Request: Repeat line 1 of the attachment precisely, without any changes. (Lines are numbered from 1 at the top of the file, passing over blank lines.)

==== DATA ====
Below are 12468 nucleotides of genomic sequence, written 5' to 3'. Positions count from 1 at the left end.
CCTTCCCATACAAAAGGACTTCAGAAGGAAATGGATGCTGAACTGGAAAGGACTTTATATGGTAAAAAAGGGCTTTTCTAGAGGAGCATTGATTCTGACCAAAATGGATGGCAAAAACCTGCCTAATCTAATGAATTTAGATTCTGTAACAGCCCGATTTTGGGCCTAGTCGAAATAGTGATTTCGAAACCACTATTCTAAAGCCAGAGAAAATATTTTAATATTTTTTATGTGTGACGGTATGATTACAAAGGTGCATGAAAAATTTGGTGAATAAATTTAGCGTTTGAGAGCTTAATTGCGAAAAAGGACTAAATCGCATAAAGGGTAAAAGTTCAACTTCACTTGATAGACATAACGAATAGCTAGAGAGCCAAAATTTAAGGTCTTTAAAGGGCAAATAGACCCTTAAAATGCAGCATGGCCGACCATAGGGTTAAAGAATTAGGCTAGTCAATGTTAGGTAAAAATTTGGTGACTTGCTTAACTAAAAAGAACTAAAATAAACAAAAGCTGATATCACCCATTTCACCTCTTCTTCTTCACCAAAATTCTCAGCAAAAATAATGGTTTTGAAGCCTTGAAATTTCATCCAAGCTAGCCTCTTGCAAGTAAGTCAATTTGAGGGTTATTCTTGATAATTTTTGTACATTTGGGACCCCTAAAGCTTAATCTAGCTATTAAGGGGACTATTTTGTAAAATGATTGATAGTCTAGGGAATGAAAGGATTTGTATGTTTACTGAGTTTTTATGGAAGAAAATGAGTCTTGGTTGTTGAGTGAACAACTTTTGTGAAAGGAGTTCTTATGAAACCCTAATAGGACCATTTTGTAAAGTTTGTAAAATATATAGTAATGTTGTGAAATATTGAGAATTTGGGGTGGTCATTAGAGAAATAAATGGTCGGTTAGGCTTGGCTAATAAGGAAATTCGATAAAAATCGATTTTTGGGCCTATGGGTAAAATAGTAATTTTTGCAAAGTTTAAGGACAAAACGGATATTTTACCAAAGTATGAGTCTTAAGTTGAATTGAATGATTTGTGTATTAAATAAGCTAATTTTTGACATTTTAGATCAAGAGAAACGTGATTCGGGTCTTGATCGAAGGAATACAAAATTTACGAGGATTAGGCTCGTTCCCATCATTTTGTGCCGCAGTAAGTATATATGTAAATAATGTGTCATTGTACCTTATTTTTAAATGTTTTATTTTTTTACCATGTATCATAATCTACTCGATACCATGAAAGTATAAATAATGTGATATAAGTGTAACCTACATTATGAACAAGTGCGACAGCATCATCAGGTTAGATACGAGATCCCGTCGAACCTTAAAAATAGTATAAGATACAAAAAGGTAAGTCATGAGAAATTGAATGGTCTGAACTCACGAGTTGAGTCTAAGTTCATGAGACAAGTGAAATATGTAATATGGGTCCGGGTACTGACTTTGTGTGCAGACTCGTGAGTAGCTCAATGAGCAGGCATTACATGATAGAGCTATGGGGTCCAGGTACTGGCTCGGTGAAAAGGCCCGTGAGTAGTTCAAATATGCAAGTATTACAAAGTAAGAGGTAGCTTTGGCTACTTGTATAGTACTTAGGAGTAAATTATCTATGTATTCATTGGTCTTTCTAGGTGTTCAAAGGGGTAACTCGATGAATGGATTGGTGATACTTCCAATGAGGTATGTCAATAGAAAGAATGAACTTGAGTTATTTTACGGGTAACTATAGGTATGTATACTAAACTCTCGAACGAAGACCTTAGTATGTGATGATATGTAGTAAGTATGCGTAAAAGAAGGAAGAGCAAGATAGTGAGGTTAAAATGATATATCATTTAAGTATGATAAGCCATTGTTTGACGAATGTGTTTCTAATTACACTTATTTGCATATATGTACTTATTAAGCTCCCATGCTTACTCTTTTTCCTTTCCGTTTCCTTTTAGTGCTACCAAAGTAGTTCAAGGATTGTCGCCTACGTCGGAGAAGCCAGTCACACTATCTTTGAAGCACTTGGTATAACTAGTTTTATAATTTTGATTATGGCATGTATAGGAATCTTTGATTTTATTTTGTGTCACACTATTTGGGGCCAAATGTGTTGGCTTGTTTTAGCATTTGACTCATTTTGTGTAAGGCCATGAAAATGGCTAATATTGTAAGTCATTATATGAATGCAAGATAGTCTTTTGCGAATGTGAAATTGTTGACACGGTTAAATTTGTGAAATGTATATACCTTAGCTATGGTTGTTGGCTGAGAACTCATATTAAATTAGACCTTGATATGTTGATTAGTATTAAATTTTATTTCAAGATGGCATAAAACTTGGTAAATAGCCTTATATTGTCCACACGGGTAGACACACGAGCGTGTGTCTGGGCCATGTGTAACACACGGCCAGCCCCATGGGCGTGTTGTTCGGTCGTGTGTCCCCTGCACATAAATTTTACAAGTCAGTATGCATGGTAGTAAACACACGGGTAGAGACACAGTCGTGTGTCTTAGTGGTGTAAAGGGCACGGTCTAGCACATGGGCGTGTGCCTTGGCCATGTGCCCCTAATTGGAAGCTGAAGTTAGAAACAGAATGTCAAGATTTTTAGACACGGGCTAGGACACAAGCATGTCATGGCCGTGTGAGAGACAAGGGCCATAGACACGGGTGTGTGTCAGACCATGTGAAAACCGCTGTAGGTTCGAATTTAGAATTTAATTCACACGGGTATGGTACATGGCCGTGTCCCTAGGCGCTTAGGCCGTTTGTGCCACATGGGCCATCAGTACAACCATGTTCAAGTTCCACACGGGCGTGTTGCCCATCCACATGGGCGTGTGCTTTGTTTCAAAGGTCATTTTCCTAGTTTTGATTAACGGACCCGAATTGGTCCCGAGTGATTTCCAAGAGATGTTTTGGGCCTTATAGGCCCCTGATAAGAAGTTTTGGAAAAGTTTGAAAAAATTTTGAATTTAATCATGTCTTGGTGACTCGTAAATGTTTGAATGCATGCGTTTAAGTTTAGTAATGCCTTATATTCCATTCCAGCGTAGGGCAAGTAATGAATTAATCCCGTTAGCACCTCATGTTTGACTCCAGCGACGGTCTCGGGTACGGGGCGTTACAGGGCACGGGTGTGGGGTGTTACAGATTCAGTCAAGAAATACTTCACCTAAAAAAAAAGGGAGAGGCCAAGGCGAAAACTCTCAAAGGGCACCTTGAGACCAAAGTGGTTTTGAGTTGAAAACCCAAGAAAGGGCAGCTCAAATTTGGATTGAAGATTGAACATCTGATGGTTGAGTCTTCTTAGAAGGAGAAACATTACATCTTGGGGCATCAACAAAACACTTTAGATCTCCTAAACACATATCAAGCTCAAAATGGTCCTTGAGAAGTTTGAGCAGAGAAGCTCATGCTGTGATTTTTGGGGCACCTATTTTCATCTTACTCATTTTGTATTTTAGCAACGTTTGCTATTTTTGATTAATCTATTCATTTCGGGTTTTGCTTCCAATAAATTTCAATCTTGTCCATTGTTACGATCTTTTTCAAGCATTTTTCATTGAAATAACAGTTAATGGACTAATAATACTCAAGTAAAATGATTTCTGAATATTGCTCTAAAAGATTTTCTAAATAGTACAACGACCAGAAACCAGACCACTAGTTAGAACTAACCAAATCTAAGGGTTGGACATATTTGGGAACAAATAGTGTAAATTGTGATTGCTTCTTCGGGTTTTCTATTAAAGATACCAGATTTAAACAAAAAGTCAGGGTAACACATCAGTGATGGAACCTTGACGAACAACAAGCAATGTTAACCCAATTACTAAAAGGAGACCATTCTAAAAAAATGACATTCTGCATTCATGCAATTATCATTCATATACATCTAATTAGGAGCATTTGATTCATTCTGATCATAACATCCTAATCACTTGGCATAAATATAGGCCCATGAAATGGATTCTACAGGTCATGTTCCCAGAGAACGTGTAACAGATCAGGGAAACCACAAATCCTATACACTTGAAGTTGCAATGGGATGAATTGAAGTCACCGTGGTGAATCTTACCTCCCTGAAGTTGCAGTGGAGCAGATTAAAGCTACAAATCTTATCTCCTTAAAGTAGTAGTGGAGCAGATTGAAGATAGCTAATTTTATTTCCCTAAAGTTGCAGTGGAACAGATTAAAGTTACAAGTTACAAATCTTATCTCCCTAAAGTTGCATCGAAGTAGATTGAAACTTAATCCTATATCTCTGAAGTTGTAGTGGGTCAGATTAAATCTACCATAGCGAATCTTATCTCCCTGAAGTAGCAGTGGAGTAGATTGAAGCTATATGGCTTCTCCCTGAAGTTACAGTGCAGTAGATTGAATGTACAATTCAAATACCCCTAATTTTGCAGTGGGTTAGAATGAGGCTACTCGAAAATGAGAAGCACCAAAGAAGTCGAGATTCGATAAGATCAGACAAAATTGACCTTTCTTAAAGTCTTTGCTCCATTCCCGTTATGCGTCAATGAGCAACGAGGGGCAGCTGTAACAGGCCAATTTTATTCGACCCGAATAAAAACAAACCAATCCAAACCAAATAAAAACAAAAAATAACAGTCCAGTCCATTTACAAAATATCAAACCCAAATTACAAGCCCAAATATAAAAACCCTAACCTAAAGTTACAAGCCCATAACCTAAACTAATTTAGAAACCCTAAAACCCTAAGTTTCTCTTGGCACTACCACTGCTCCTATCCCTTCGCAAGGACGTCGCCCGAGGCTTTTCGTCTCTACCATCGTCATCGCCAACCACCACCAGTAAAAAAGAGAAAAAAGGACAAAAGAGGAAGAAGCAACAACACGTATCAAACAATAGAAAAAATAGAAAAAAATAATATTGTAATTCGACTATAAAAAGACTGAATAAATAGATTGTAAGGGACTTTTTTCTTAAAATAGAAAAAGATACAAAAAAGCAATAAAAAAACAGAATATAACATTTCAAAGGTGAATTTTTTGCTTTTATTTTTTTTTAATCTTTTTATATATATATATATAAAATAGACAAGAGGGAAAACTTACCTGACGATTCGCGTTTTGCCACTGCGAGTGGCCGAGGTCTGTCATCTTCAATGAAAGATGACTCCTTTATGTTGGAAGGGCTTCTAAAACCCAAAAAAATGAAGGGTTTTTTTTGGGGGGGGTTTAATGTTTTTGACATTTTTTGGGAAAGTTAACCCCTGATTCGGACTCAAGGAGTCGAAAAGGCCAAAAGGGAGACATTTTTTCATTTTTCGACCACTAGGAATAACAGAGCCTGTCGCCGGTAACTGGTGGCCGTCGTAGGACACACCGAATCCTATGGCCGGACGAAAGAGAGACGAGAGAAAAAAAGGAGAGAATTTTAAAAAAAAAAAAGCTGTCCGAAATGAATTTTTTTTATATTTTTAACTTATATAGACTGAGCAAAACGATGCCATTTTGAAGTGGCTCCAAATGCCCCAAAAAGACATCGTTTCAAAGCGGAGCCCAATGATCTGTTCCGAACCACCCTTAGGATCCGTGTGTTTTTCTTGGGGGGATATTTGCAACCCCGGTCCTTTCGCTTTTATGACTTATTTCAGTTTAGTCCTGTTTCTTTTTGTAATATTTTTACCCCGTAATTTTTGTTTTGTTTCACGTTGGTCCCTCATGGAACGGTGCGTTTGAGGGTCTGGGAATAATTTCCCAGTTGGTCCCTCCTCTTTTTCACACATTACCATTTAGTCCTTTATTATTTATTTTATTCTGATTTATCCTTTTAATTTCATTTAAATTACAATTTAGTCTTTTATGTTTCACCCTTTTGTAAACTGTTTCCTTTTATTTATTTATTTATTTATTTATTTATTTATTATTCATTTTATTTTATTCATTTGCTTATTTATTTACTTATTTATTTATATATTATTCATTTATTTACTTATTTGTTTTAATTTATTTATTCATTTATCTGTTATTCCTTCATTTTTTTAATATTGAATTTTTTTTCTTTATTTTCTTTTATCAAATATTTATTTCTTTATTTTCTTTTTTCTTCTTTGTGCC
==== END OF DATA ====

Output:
Below are 12468 nucleotides of genomic sequence, written 5' to 3'. Positions count from 1 at the left end.